Owain Glyndwr and the Abbot of Valle Crucis
No name conjures up images of Welsh rebellion better than that of Owain Glyndwr. “I am not in the roll of common men,” says Owain in Shakespeare’s Henry IV, Part I. More than just a revolutionary, Owain was born to Welsh aristocracy in 1354, descended of the royal bloodlines of Powys and Deheubarth in south west Wales. He inherited the title Baron of Glyndyfrdwy, and the manor of Glyndyfrdwy through his father. It was here on 16 September 1400 that he proclaimed himself Prince of Wales, beginning a fourteen-year long rebellion against English rule.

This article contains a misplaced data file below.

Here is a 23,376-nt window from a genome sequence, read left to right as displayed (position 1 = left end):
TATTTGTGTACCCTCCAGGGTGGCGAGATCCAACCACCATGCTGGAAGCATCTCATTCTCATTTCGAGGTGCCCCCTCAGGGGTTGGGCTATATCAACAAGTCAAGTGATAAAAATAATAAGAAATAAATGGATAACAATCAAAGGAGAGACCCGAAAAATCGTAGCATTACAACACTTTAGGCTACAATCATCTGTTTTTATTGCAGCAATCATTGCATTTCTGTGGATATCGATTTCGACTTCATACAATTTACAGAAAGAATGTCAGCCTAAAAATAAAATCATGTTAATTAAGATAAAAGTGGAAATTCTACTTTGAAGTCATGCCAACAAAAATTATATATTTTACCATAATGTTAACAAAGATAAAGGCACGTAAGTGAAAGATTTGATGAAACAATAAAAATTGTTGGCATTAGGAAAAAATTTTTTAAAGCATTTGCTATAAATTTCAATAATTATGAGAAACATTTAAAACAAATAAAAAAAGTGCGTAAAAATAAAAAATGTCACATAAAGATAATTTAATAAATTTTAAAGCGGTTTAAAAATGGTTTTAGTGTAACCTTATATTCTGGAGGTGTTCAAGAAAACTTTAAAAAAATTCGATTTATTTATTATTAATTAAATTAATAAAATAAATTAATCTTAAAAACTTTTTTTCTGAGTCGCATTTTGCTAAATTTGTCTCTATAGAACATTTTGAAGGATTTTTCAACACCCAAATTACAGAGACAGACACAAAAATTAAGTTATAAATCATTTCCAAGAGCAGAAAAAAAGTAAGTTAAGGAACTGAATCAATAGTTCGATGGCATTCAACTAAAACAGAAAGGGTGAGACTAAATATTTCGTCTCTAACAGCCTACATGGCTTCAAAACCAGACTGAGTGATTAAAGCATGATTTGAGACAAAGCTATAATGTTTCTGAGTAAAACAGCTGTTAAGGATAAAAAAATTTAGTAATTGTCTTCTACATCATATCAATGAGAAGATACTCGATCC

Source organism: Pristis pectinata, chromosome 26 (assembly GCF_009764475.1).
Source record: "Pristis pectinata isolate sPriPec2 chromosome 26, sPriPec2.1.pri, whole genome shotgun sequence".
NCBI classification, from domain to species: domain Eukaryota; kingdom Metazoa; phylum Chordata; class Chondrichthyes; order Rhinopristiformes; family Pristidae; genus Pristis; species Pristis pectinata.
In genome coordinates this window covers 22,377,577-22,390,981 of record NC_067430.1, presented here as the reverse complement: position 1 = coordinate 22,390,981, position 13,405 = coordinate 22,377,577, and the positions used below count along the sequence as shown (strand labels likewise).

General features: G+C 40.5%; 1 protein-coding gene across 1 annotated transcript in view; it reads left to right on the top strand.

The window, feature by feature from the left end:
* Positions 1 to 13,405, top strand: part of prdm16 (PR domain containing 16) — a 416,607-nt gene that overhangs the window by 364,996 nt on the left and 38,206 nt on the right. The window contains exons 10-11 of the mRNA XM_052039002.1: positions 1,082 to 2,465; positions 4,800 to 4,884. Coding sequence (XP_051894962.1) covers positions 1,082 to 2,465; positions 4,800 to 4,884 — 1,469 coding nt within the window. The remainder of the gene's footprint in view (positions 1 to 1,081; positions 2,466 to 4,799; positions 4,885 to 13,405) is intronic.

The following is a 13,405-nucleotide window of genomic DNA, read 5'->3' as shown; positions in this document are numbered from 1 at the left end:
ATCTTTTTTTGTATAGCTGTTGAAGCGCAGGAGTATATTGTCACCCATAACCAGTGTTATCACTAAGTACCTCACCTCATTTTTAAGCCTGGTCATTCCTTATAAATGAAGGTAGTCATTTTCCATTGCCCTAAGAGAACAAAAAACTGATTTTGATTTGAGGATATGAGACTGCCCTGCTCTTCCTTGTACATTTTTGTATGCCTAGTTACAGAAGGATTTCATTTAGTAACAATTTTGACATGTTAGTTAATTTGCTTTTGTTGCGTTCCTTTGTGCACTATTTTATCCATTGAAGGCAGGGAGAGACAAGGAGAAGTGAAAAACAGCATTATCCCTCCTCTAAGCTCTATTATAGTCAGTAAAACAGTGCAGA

Like King Arthur, there is a tradition that Owain Glyndwr is still alive and sleeping, awaiting a time when he is needed again to lead Wales to freedom. A tale recorded by the chronicler Elis Gruffydd, tells of how the Abbot of Valle Crucis Abbey met Owain early one morning while walking alone on the hills above Llangollen.
“You have risen early, Master Abbot,” said the Prince, to which the Abbot replied,
“No, my Lord, it is you who have risen early – at least a hundred years too early.” With that, Owain walked away and disappeared into the morning mist.
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